Top 3 tips for getting started with rapid diagnostics
By QIAGEN Syndromic Testing
The COVID-19 pandemic has highlighted just how important rapid diagnostic tools are for controlling infectious diseases. Accurate, rapid diagnoses not only support infection control measures, but can also help patients get earlier and more precise care.
Traditional diagnostic methods, including viral and bacterial culture, direct fluorescent antibody assays, immunoassays and even single-plex PCR, have served the clinical microbiology lab for decades. But these tests can be time-consuming, labor-intensive, insensitive and typically only provide results for a single pathogen at a time. There is a growing consensus in the diagnostic field that when a rapid diagnosis is needed, a rapid (and often multi-target) assay should be used.
Multiplex PCR panel tests can simultaneously detect and differentiate multiple pathogen targets and provide results in as little as an hour. These tests can support rapid, accurate clinical decision making and eliminate the guesswork of diagnosing infectious diseases. While this approach has the opportunity to support optimal patient care, it carries its own limitations as well, including cost-per-test considerations.
In a recently published review article in the Journal of Antimicrobial Chemotherapy, Cassidy et al. laid out three major factors you’ll need to consider before implementing multiplex panel testing at your institution (1). These considerations are:
- The quality of the test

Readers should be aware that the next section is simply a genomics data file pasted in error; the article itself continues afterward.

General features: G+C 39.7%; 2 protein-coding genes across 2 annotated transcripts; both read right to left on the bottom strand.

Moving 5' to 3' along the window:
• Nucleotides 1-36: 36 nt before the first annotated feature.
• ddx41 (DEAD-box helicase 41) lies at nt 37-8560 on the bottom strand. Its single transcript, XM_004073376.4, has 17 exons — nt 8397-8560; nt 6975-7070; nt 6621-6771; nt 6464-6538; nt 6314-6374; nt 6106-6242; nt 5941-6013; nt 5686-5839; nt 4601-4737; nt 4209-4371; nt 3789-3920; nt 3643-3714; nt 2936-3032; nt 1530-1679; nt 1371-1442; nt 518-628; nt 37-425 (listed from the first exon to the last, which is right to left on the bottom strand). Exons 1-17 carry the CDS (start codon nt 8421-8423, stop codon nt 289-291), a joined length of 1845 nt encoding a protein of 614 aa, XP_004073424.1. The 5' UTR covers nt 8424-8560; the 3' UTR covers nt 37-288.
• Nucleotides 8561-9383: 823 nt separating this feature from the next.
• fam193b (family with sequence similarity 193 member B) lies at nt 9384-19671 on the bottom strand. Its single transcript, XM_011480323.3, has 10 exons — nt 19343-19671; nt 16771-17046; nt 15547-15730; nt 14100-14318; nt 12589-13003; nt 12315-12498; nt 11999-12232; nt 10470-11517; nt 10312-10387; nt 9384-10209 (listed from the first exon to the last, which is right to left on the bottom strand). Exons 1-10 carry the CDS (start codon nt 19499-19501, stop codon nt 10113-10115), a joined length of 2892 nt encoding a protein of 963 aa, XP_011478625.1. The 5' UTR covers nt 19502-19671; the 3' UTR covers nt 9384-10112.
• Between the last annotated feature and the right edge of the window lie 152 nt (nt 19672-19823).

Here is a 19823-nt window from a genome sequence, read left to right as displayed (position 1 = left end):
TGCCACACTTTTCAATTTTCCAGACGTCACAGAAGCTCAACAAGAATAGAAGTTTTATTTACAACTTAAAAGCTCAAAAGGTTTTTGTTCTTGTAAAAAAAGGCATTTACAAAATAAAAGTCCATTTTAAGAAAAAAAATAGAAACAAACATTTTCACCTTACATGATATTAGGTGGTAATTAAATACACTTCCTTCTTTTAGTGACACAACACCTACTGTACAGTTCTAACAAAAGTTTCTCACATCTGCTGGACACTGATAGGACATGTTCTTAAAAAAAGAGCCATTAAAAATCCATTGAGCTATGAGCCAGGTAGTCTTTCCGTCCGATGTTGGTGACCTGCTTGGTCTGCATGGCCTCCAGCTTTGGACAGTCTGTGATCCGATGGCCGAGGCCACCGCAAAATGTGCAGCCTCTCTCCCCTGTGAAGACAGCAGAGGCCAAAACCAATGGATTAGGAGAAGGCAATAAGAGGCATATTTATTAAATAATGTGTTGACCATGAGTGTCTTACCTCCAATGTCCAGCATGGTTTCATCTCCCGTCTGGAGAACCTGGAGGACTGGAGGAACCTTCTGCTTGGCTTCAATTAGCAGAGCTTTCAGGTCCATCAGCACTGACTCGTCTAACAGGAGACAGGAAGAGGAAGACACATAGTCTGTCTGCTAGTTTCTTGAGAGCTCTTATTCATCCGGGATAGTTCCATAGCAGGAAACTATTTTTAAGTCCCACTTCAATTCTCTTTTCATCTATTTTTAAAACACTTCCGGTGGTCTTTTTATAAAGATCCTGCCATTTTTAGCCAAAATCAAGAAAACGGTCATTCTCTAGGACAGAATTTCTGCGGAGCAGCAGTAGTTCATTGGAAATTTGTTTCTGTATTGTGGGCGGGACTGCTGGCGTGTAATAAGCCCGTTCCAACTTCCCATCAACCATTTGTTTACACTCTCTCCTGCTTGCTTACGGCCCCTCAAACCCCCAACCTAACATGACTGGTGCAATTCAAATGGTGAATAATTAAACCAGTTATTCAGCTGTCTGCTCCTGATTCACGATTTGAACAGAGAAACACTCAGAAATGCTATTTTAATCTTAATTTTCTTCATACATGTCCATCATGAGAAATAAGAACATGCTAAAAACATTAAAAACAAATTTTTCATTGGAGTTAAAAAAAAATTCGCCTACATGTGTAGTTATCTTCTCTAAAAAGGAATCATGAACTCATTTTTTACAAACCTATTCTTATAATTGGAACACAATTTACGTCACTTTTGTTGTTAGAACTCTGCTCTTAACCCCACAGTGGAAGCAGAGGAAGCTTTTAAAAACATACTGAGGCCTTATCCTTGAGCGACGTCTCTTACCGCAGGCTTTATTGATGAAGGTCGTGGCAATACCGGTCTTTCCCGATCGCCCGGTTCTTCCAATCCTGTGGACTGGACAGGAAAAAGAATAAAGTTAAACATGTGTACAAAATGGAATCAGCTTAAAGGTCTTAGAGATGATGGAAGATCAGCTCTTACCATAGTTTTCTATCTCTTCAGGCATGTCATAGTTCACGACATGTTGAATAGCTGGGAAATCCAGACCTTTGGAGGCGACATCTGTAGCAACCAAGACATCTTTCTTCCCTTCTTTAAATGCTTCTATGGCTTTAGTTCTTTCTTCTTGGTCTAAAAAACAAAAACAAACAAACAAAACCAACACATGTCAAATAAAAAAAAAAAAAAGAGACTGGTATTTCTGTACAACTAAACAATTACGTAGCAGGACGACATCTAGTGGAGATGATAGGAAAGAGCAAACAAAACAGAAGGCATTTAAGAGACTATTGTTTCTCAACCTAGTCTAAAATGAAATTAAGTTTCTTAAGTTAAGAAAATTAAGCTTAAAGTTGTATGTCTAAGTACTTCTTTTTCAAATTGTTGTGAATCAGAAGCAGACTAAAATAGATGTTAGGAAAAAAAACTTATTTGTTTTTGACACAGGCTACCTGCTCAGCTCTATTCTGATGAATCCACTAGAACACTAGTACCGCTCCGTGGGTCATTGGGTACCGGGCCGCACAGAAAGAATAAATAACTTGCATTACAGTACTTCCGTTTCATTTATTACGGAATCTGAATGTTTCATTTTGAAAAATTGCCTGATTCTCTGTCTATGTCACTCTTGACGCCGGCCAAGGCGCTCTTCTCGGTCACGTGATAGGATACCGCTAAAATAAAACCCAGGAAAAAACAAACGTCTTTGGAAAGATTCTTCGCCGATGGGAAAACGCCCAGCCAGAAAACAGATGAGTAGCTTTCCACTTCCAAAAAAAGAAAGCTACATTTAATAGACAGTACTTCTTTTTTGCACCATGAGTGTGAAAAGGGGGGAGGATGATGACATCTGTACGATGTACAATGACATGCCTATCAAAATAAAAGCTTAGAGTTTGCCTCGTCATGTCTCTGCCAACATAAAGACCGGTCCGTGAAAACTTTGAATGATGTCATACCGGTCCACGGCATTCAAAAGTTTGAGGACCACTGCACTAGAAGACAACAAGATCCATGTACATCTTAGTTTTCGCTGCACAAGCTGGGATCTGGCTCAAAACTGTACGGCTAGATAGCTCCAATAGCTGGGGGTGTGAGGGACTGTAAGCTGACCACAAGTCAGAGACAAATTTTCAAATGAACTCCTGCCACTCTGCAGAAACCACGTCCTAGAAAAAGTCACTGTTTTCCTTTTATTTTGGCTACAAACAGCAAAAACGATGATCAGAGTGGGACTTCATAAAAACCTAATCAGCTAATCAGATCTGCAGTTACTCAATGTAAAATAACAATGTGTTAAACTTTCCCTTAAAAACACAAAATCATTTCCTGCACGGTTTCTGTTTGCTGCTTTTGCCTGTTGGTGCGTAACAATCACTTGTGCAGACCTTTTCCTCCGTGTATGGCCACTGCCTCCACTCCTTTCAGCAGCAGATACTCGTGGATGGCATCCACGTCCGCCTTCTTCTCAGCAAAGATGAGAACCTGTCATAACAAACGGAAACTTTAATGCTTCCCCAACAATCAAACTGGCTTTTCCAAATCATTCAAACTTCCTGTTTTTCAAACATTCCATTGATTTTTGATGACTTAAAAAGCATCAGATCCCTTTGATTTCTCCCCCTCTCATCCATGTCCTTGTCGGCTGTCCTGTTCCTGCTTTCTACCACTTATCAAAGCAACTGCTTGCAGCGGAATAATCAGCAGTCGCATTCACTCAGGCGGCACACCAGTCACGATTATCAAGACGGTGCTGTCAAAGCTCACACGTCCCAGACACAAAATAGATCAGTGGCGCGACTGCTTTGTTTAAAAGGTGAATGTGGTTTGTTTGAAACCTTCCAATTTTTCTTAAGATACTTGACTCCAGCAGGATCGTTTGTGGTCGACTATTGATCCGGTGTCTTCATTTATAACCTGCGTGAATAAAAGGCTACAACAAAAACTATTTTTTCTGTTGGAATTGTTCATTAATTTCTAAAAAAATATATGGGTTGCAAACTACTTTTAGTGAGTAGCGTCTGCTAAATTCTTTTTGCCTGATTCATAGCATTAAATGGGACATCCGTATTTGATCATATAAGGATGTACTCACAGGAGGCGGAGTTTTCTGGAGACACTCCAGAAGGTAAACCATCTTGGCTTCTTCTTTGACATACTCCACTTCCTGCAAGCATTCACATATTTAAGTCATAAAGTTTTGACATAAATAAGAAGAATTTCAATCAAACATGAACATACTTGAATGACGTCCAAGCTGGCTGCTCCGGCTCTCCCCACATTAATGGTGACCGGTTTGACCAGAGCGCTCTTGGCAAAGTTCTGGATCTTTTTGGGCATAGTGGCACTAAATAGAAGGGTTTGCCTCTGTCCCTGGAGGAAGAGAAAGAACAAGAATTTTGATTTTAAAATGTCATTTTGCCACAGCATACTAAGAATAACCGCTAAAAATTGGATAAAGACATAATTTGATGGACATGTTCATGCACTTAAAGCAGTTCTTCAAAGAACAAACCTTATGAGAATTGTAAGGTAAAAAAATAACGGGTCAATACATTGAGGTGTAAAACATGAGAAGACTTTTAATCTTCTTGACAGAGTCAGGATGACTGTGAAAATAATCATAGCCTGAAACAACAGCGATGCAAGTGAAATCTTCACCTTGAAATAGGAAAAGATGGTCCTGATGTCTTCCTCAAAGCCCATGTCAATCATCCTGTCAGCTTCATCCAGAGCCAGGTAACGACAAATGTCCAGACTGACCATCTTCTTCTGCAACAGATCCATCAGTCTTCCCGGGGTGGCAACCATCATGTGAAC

- The test turnaround time
- The number and type of pathogen targets included in the test
Read on to learn more about these topics and some of the questions you should consider before implementing multiplex panel testing in your institution.
1. Quality of the test
For a diagnostic test to be clinically valuable, it must provide reliable and accurate results. Three metrics can help define the quality of a test: sensitivity, specificity and the limit of detection.
The sensitivity is the proportion of truly positive samples that are correctly identified as positive. The specificity is the proportion of truly negative samples that are correctly identified as negative.
The accuracy of a test is directly impacted by these two measures. For example, consider a test for SARS-CoV-2 with a sensitivity of 90% and a specificity of 95%. Imagine the test is being used to assess 100 patients in a hospital for SARS-CoV-2 infection. If 60 of the patients were truly positive, this test would produce six false negative results and three false positive results, which could negatively impact infection control.
The limit of detection is the lowest amount of pathogen that can be reliably detected by a test. If the limit of detection isn’t low enough, individuals who are positive for a pathogen but have a viral load below the limit of detection may produce a false negative test result.
The quality of a multiplex panel test – the sensitivity, specificity and limit of detection – can be determined in-house by retesting patient samples that have already been analyzed using traditional methods.
Questions to consider:
- What are the sensitivity, specificity and limit of detection of the test I’m considering, and is this sufficient for my purposes?
- Do I have a protocol in place to validate the quality of the test?
- What is the failure rate of the test?
2. Test turnaround time
The faster a diagnosis can be reached, the sooner patients can be managed most effectively. While in-house PCR tests typically take 4–5 hours to produce a result, commercial multiplex panel tests can offer results in around 1 hour. In many cases, the hands-on time for these tests is significantly reduced because pre-extraction of nucleic acids from the samples isn’t necessary.